paid membership into an exclusive mentorship, or maybe, once newbies get the hang of something they have free instruction in, then offering an expanded lesson in the form of a $5 ebook.
Are these good examples? If not,
Can you give your viewers some general examples of what you mean?
Actually, now that I think about it, I guess this website is an excellent example.
There is the forum , for example.
People ask the tough questions that you and your visitors answer.
Then, there is the marvelously placed seo book offer, which, by the way, seems to appear before my eyes just as I am pondering the topic, as I scroll down.
I guess the key to all of it, is to make the "pitch" appear natural, unforced, and unoffensive just as you have done.
But mostly I would have to say, I think you are successful because of your generosity in giving of your self and what you know.
I think people reward that in the long.
By the way, Aaron, the offer still stands for a free vacation, just let me know.
(no strings, i just appreciate your insights)
Sue

November 1, 2006 - 7:26am

I wanted to mention something you said in the first strategy you listed about breaking even wit advertising at first in order to indirectly benefit later.

I think a lot of people remain too focused on direct benefit and not enaging in something if it doesn't pay right now. Indirect benefits will often ultimately prove to have a much greater value for a business than many direct benefits.

A simple example would be giving something away for free. There's no revenue coming directly from giving something away, but the return in links and trust that can come can end up being worth far more than whatever went into giving that something away.

November 2, 2006 - 7:42pm

Wonderful post Aaron though it misses a bigger consideration of simply tactical optimization of a page for a keyword vs. strategic optimization of the entire site by instilling best practices in the rest of the organization.

bali hands
November 3, 2006 - 4:32am

Data based SEO tells a specific story and gives a specific direction for SEO implementation, rather than just saying implement H1 tags all over the place because thats what everyone else does. It lets you know what works, what doesnt work, what works for your competitors, etc (if you have the right data).

I agee with this statement, as we are still find the best way to find any usefull information for seo

November 6, 2006 - 11:32pm

Nice list, Aaron

I think SEO used to be this way all the way, when it was a part of SEM or overall marketing strategy.

Now that it is clear that SEO can't exist alone, it is just bound to be a part of something bigger. Like a tool you use everyday, but don't be obcessive on it.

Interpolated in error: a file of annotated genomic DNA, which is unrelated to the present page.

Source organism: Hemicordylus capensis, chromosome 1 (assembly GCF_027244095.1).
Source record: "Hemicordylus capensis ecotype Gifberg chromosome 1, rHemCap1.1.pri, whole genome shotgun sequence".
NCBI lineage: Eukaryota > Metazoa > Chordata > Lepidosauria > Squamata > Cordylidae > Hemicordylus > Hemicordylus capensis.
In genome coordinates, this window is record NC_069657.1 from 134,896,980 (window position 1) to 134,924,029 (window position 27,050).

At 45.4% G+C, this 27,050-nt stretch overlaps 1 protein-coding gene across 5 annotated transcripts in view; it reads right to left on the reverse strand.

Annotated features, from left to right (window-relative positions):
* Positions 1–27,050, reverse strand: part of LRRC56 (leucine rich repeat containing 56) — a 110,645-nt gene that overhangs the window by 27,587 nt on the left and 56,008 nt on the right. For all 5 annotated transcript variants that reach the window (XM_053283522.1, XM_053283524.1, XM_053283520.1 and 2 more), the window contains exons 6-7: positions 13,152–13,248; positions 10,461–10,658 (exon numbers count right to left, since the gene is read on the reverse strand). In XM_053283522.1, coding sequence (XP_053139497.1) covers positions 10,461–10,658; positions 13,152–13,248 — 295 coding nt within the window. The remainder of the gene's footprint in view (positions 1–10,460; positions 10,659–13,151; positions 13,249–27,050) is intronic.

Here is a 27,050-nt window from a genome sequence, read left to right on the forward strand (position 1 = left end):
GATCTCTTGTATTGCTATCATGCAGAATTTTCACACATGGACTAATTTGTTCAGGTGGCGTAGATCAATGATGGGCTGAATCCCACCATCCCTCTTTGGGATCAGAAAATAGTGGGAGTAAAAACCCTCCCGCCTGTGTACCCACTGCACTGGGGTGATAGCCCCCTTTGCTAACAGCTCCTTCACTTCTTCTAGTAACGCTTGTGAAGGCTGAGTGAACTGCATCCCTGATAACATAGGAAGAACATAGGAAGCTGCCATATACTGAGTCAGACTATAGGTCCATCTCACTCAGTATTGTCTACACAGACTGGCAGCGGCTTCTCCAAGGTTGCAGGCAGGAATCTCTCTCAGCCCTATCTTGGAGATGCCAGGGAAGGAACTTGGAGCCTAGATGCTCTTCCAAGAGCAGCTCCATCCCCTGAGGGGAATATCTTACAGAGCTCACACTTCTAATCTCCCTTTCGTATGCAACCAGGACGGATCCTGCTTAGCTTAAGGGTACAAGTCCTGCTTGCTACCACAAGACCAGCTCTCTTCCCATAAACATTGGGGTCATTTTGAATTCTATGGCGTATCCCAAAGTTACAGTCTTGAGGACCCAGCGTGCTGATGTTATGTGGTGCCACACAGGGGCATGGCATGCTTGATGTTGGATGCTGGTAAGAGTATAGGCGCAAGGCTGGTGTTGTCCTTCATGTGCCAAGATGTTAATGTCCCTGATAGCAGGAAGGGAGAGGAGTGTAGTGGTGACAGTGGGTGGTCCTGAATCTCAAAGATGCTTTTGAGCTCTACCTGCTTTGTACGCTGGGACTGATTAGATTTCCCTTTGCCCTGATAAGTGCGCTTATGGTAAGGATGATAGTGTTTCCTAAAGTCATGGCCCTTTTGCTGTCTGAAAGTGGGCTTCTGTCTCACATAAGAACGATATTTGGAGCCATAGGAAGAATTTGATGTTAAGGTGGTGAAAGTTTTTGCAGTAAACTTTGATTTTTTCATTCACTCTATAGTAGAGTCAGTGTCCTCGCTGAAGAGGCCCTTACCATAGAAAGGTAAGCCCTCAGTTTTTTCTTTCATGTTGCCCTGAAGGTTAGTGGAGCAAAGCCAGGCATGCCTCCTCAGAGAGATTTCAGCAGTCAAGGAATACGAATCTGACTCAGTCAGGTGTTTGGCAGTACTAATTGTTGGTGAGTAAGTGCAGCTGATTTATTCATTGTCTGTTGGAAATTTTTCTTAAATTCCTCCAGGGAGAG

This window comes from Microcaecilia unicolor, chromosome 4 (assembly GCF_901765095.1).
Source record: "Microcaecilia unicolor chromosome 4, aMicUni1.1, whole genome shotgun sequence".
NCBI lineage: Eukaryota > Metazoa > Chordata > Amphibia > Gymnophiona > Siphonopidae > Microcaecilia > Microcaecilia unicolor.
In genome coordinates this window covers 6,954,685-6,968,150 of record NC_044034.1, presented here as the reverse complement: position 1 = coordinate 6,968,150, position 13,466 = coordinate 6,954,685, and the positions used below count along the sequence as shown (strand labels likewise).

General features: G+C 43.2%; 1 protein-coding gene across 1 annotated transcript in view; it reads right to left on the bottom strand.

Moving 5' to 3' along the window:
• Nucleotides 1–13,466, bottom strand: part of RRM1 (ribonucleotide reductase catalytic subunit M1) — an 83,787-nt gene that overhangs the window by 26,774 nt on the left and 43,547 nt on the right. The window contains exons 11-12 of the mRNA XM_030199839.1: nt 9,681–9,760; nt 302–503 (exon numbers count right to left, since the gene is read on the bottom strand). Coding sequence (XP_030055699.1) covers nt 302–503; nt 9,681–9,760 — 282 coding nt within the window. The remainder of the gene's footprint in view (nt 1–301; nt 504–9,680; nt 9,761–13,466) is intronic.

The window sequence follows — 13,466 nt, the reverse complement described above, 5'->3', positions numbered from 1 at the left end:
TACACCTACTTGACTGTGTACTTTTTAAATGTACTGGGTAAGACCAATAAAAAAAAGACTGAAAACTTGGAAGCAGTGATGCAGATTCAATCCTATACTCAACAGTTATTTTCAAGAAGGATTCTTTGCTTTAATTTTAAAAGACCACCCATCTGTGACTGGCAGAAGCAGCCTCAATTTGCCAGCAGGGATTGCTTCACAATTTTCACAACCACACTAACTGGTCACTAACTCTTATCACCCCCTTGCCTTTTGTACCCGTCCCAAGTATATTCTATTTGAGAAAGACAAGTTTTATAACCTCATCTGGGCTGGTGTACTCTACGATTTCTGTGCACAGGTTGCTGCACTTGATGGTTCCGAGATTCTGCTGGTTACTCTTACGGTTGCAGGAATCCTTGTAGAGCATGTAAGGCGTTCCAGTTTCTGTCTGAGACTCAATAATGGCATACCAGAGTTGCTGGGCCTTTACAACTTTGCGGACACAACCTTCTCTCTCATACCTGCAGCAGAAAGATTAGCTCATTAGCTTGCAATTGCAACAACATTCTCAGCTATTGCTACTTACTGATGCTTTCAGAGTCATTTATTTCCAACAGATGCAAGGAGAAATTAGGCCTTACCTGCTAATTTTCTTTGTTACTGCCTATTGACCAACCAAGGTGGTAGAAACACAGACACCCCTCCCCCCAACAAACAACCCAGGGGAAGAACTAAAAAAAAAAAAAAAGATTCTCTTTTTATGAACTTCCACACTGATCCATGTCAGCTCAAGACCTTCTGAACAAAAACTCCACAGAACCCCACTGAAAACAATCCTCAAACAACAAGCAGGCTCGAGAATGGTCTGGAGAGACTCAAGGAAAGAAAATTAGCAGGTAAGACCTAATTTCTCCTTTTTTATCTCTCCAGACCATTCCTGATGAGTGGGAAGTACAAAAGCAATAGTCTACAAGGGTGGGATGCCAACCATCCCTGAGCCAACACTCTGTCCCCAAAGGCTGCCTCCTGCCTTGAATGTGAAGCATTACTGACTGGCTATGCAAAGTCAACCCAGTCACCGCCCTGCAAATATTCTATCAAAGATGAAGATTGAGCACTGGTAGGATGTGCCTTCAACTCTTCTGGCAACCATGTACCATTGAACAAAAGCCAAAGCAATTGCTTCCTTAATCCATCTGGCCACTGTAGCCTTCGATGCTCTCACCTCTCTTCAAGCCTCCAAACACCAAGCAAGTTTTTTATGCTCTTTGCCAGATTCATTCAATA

The strategy I use is to build content for my own site and other websites to get links. It is not just article distribution, it is getting published on other websites by cooperating with other site owners. Pretty good so far. (In short, this strategy may be more familiar as exchanging content for links that drive targeted traffic, but it is much more than that).

Jacob Share
October 29, 2006 - 10:12am

Aaron,
Terrific post.

My experience is also that few people would think to go beyond the tactics mentioned, or even know how to do so, and I count myself in that group (although not for too much longer, thanks to you and others). Frankly, you could probably write a book based on this post. Oops, you already did :)

October 29, 2006 - 10:58am

Copycat! I made a post about stragety vs tactics earlier this month on my blog. Just kidding, great stuff, although I was thinking strategic more along the lines of timeline.

Just as in warfare, you have to understand the tactical side to really achieve success strategically. This is why there are billions being poured into startups and stocks, while guys like Markus Frind rake in millions a year single-handedly (much in part thanks to those big spenders.)

October 29, 2006 - 2:36pm

Another great post Aaron.

"If the vertical should be easy to dominate, make your core brand name broad enough that if you later want to expand you can."

I cannot agree more with this. We have all been in this situation where we have been taken by surprise by a niche and in which the branding we chose in the beginning limits our expansion possibilities.

October 29, 2006 - 3:14pm

Refreshing read Aaron.

I see some of these patterns as well, since I am involved in coordinating all forms of marketing for our company. The SEO guy is bloodthirsty for links, the affiliate guy only wants leads, the top brass only wants growth. It's my job to make sure we're all getting max value from each opportunity.... so I'll be forwarding this to at least 5 people in my company :-)

October 29, 2006 - 3:41pm

Control content costs and make boatloads of average content. Build the authority of the site using exceptionally high quality content. Leverage that authority to profit from your boatloads of average content on that site. Segregate your high quality and high attention content from your lower value content, but after attention has passed ensure that the high quality content links trough to your lower quality content.